|dc.description.abstract||In assessing the economic viability of a waterflood project, a key parameter is the
remaining oil saturation (ROS) within each pattern unit. This information helps in
identifying the areas with the highest ROS and thus potential for further development.
While special core analysis, log-inject-log, and thermal-decay time-log-evaluation
techniques are available, they provide only single-point values and a snapshot in time
near a wellbore. Also, they can quickly add up to an expensive program.
The analytical areal distribution method estimates ROS in a waterflood pattern unit from
material balance calculations using well injection and production data with no pressure
information required. Well production and injection volumes are routinely measured in
oilfield operations, making the method very attractive.
The areal distribution technique estimates two major uncertainties: vertical loss of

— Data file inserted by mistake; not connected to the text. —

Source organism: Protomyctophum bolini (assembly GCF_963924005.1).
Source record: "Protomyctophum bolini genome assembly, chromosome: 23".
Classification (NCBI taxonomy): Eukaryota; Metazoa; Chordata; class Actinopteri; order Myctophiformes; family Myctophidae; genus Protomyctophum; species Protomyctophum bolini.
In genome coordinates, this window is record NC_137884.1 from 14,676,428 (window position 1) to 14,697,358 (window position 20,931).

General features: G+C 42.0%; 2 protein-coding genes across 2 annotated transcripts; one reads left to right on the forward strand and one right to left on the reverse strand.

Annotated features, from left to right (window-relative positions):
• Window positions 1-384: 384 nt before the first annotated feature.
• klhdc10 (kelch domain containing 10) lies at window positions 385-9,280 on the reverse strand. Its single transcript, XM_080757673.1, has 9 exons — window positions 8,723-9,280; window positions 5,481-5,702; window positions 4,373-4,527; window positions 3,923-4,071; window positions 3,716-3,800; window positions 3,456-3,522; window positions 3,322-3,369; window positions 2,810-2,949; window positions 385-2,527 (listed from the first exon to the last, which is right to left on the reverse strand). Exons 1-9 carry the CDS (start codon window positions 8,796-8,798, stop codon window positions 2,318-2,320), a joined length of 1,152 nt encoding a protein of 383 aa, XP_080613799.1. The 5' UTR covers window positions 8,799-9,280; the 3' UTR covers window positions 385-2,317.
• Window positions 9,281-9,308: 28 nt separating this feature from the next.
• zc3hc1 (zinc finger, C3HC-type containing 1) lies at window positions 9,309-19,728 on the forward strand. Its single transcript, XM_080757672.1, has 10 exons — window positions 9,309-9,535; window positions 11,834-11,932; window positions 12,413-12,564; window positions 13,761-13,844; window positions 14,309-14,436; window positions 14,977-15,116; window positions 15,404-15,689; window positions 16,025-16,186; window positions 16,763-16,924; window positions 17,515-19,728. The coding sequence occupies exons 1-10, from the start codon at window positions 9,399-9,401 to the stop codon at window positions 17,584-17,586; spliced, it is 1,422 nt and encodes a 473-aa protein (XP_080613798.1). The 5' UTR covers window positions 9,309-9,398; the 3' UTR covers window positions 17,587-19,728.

injected water into nontarget areas or areal loss into surrounding patterns, and injected
water for gas fill-up. However, developers tested it only in low-pressure conditions,
which are increasingly rare in oilfield operations. The main purpose of my research, then, was to verify whether or not the areal
distribution method is valid in higher pressure conditions. Simulation of various
waterflood patterns confirmed that the areal distribution method with its estimated ROS
is capable of precise estimation of actual ROS, but at high pressures it requires
consideration of pressure data in addition to injection and production data.||en